Surveyors Ridge: This ride is a classic singletrack loop with great views of Mt Hood and the Hood area. The descent on this trail has a little bit of everything and will certainly keeping you grinning the whole way down. 

Hiking Trails:

Oneonta Gorge: The gorge is one of the most spectacular hikes in the area, but it is defiantly geared towards the more experienced hiker. Please remember that there is no trail, instead the river is the trail and the trail is in fact a river. You will have cold water to walk through and fresh water dripping out of the vegetation above you. You will need to be able to scale constantly changing log obstructions that will blocking your path.  For all this challenge you will be rewarded with a hike that most others will shy away from. You will start by parking in the designated area next to the Oneonta Bridge, In Cascade Locks, Oregon. From there you scale down the east side of the bridge and start up the river. If you are prepared to be wading through water you shouldn’t encounter anything too dangerous. Directions from Hood River.

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St George, Utah

St George, Utah

Recommend Stay: 4 to 7 days

Distance from Boise: 639 miles / Drive time: 10 hours

Trip Cost Estimate: $575 to $975

St George, Utah is a great destination for a campervan camping trip in the fall and spring. You can combine a visit to the St. George area with a visit to Zion National Park to get the complete red rock experience. 

Mountain Bike Trail Suggestions:

Gooseberry Mesa: This loop really put the St. George area on the map. On this ride you will never have any sustained climbing, but instead lots of little ups that will test your bike handling skills as you roll over miles of slickrock. There is a cutoff road if you need to shorten your ride.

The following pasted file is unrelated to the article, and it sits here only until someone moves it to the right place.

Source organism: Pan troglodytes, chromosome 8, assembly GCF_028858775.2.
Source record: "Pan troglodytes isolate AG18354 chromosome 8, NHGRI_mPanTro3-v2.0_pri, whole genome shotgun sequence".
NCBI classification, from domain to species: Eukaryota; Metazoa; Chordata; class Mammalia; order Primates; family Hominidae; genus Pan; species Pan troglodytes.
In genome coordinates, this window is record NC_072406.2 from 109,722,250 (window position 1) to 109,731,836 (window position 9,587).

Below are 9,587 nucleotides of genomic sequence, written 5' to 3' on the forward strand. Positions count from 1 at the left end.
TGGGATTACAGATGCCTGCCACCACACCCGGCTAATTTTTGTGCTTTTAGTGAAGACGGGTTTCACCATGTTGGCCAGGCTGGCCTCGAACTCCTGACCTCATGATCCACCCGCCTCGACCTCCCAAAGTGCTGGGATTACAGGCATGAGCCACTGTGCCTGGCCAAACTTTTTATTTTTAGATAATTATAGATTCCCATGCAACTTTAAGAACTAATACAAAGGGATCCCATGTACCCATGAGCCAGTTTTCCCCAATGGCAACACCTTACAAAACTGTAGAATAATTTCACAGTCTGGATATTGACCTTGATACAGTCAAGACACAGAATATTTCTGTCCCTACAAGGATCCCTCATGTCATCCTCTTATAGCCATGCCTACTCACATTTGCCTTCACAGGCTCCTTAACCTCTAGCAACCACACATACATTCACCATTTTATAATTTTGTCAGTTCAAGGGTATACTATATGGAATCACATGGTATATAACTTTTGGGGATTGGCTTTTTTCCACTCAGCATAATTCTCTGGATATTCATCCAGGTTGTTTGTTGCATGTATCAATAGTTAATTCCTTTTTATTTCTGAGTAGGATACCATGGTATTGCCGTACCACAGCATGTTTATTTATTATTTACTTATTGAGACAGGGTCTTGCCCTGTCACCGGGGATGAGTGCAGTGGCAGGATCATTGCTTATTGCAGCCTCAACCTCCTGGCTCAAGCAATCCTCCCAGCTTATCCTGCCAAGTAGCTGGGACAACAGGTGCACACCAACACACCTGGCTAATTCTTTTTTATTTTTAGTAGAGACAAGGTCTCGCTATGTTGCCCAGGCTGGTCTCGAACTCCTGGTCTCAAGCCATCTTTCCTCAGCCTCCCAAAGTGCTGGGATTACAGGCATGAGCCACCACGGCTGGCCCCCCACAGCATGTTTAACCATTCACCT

Hurricane Rim Loop: This is one of my favorite loops in the St. George area since you ride along the rim of the canyon for the Virgin river. The trail along the canyon can be technical in spots, but the views are great. As you ride away from the river the trail smooths out and flows nicely across the desert. 

Little Creek Mesa: If you want to get a little more solitude then the Little Creek Mesa trail system would be a good destination. The trails are fun, but you need to be careful finding the parking lot since it can be confusing. The trail system is similar to Gooseberry Mesa, but the trails are a little more primitive. 


Hiking Trail Suggestions:

There are lots of hiking options in Zion National Park to explore, but you can also find good options around St. George outside of the Park. One of the best places to hike outside of the park is at Red Cliffs Reserve.

Red Reef Trail: This is a great canyon hike with some amazing views as you ascend into the canyon. The trail starts from the Red Canyon Campground just a little ways off of I-15. You can go as far as you want and turn around when the trail gets too challenging.